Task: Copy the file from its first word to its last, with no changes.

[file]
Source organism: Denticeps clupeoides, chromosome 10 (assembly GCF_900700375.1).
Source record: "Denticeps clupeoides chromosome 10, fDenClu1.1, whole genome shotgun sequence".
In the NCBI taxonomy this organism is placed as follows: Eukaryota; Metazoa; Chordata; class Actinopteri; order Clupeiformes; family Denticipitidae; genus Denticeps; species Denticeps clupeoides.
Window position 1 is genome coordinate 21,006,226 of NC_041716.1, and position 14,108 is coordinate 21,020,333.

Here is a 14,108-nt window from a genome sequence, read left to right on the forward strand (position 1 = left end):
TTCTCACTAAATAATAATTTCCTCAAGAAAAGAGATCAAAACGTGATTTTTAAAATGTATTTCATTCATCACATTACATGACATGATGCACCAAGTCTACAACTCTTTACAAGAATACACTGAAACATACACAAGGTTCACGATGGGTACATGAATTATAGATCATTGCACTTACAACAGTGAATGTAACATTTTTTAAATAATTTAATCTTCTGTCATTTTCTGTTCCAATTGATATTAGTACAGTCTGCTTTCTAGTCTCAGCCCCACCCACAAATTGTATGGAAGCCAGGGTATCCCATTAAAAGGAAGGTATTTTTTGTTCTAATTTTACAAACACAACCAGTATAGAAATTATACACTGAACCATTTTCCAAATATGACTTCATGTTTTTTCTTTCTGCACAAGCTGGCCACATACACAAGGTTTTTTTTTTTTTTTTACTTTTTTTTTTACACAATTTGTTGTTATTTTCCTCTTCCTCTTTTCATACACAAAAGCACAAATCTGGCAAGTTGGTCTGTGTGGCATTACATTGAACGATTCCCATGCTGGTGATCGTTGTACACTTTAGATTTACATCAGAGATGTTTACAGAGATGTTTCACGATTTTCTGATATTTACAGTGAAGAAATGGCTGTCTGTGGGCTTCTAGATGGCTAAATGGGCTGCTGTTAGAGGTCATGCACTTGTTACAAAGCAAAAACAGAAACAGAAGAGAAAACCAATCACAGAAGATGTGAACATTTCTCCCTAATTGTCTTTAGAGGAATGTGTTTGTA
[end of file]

Source organism: Denticeps clupeoides, chromosome 10 (assembly GCF_900700375.1).
Source record: "Denticeps clupeoides chromosome 10, fDenClu1.1, whole genome shotgun sequence".
In the NCBI taxonomy this organism is placed as follows: Eukaryota; Metazoa; Chordata; class Actinopteri; order Clupeiformes; family Denticipitidae; genus Denticeps; species Denticeps clupeoides.
Window position 1 is genome coordinate 21,006,226 of NC_041716.1, and position 14,108 is coordinate 21,020,333.

Here is a 14,108-nt window from a genome sequence, read left to right on the forward strand (position 1 = left end):
TTCTCACTAAATAATAATTTCCTCAAGAAAAGAGATCAAAACGTGATTTTTAAAATGTATTTCATTCATCACATTACATGACATGATGCACCAAGTCTACAACTCTTTACAAGAATACACTGAAACATACACAAGGTTCACGATGGGTACATGAATTATAGATCATTGCACTTACAACAGTGAATGTAACATTTTTTAAATAATTTAATCTTCTGTCATTTTCTGTTCCAATTGATATTAGTACAGTCTGCTTTCTAGTCTCAGCCCCACCCACAAATTGTATGGAAGCCAGGGTATCCCATTAAAAGGAAGGTATTTTTTGTTCTAATTTTACAAACACAACCAGTATAGAAATTATACACTGAACCATTTTCCAAATATGACTTCATGTTTTTTCTTTCTGCACAAGCTGGCCACATACACAAGGTTTTTTTTTTTTTTTTACTTTTTTTTTTACACAATTTGTTGTTATTTTCCTCTTCCTCTTTTCATACACAAAAGCACAAATCTGGCAAGTTGGTCTGTGTGGCATTACATTGAACGATTCCCATGCTGGTGATCGTTGTACACTTTAGATTTACATCAGAGATGTTTACAGAGATGTTTCACGATTTTCTGATATTTACAGTGAAGAAATGGCTGTCTGTGGGCTTCTAGATGGCTAAATGGGCTGCTGTTAGAGGTCATGCACTTGTTACAAAGCAAAAACAGAAACAGAAGAGAAAACCAATCACAGAAGATGTGAACATTTCTCCCTAATTGTCTTTAGAGGAATGTGTTTGTA